“This year we’ll have a few players our fans cheered for last year that will be playing on opposing teams, and that will build a whole different dynamic and anticipation to the match,” said Hankinson.
No match will be more anticipated than the home game against Minnesota on June 1: it will be the first time Pablo Campos, the Scorpions’ darling in 2012, plays against the team.
“How will our fans greet him? We’ll see,” said Hankinson with a mischievous smile.
On the one hand, the Scorpions owe Campos (and former goalie Sattler) a good portion of last year’s success. On the other hand, the Brazilian forward blew it in the semifinal against, precisely, Minnesota. First, he scored a goal that practically secured the Scorpions’ advance to the finals. But in the 21st minute he completely lost it, head-butting an opponent and earning a red card that forced the Scorpions to play with 10 men for most of the game. The exhausted Scorpions finally lost when Minnesota scored twice in the last minutes of the game. It was a heartbreaker.
Instead of apologizing after losing the semifinal, Campos, who couldn’t be reached for comment, left the team.
“You see this in every sport: when a team wins big, there’s going to be certain players who are looking to cash in, and Pablo was demanding a very big contract, beyond our means,” said Hankinson. “Our owner [Gordon Hartman] often says, ‘We have to crawl before we walk, and walk before we run.’
We can’t suddenly go from a sound business strategy to open up the account and pay whatever a player wants. We made him the very best offer we could but he had a tremendous offer from Minnesota and took it.”
So I asked the Crocketteers: How would you treat Campos when he comes back to SA on June 1?
“While we appreciated his skill and goal-scoring ability for the Scorpions in 2012, and still consider him a friend off the field, he is now part of the enemy,” said Rich Moore, the Crocketteers’ vice president, via email. “We simply cannot extend our loyalties to former Scorpions players who move to other NASL teams. He will receive the same treatment as any other visiting (enemy) player who dares to walk into our house. With his experience, Pablo will understand it’s nothing personal; he’s simply wearing the wrong jersey. Sorry, Pablo.”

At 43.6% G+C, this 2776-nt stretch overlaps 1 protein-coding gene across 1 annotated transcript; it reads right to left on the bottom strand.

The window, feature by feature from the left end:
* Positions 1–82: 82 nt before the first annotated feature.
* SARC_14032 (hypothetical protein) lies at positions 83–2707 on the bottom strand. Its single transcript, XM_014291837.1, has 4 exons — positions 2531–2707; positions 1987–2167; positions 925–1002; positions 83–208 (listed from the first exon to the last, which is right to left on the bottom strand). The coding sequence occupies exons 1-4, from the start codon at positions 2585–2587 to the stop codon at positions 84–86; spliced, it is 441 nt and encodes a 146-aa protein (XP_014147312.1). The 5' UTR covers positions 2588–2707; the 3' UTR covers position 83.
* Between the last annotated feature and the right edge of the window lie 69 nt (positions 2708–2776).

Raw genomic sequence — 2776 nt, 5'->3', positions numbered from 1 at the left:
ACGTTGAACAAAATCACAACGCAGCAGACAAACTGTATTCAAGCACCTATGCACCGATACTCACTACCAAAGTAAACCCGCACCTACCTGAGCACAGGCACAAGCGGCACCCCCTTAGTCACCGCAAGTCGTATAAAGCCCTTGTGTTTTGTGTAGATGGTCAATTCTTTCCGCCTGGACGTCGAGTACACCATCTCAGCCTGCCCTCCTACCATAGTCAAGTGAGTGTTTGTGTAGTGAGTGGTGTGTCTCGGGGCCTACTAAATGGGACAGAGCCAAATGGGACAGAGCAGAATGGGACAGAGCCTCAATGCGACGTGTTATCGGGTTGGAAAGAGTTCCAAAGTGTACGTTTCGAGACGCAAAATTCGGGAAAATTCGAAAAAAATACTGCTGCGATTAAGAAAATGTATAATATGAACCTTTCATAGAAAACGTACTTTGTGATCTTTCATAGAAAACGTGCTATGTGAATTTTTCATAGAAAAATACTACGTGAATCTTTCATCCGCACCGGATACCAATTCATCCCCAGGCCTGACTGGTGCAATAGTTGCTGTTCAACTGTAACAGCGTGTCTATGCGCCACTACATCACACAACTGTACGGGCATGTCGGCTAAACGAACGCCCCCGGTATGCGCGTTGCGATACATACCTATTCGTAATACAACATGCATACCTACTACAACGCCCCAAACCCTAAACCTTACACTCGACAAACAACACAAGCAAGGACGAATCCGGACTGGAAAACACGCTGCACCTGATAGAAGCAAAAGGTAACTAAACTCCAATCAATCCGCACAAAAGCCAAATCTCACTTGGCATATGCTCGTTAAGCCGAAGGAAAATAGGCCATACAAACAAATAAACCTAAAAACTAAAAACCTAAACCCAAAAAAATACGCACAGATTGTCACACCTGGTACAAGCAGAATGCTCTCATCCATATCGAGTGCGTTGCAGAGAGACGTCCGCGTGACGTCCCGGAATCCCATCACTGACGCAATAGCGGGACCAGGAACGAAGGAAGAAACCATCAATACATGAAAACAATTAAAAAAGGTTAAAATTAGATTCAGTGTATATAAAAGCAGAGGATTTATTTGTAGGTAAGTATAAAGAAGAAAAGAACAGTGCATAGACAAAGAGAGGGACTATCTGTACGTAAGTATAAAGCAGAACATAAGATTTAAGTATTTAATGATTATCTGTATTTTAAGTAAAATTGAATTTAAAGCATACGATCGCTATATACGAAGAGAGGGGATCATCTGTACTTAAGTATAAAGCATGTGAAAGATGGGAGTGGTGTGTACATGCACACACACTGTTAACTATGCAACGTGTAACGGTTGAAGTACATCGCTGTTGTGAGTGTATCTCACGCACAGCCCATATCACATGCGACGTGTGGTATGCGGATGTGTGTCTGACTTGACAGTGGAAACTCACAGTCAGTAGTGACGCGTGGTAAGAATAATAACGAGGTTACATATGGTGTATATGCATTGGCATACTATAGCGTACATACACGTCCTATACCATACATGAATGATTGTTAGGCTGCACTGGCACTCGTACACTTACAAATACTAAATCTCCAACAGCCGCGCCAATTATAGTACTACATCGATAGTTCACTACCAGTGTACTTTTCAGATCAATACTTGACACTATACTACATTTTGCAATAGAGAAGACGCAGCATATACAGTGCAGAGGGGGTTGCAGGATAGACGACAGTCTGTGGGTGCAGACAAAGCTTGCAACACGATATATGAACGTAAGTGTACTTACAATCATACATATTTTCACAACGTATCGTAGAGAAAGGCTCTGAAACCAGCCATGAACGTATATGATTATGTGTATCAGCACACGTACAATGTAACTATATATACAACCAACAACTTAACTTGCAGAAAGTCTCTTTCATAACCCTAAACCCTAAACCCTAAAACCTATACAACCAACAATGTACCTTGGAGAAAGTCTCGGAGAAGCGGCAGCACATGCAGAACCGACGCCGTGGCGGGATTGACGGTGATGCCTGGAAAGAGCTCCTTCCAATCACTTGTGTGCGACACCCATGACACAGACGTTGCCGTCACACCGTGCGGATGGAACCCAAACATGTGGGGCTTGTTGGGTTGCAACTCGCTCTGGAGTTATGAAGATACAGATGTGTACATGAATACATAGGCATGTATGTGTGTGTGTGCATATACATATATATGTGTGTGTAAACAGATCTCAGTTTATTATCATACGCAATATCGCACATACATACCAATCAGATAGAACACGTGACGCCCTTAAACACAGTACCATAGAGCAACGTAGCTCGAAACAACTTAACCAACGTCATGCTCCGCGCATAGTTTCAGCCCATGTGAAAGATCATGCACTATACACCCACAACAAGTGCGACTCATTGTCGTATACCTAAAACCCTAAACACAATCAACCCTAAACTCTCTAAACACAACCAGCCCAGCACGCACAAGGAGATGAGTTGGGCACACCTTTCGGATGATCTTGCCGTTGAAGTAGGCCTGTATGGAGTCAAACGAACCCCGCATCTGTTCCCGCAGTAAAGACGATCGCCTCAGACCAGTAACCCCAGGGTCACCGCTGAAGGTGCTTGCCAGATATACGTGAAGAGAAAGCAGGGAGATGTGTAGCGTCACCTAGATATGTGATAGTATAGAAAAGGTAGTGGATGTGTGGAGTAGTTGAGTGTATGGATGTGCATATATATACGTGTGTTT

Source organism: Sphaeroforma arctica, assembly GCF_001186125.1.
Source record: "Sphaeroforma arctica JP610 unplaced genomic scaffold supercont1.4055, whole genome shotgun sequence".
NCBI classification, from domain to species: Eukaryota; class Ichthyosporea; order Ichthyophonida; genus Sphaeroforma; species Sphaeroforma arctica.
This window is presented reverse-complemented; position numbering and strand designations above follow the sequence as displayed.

The Scorpions’ season starts Saturday. Their first home game is against Tampa Bay, 7:30pm Sat April 13 at Toyota Field. Tickets and info at sascorpions.com or (210) 495-8686.
One key player that the Scorpions managed to retain, South African-Canadian Harmse is a solid, versatile player who can play defense and midfield. Besides leading the North American Soccer League’s best defense in 2012, he had one goal and two assists.
Former Mexican international Saavedra, 40, couldn’t quite keep up with the fast pace of the NASL, but he’s a good option on the bench and a key addition to the Scorpions’ coaching staff: he’s in charge of the reserve team and there’s a good chance he’ll retire after this season to concentrate on coaching.
For the new season, the Scorpions will play at the 8,500-seat state-of-the-art Toyota Field, specifically built for the team. Unlike last year’s home, Heroes Stadium, the pitch has natural grass and zero football lines — as it should be. “The era of using football stadiums for soccer is coming to an end,” said Coach Hankinson. “Natural grass is a game-changer,” said Javier Saavedra. “Artificial grass is harder and faster and the ball bounces in weird ways. And when it gets too hot, you have your feet on fire.”
Besides having the NASL’s best team of the regular season, San Antonio can brag about having the best second-division fans, period. The Crocketteers are the largest of four supporter groups that include the Bexar County Casuals, The Alamo City Ultras, and Dragoons 78. They helped the Scorpions attract 7,000 fans on a bad day, and over 13,000 on a good day, with an average of 9,000 fans per home game (the league’s best). “During the off season, we put in a lot of thought and time towards improving every aspect of our ‘game-day experience,’” said Rich Moore, the Crocketteers vice-president. “That includes our tailgate, our chants and songs, the drums, flags, banners, etc... If everything gets finalized, the fans will see and hear the Crocketteers 2.0 in Section 113.”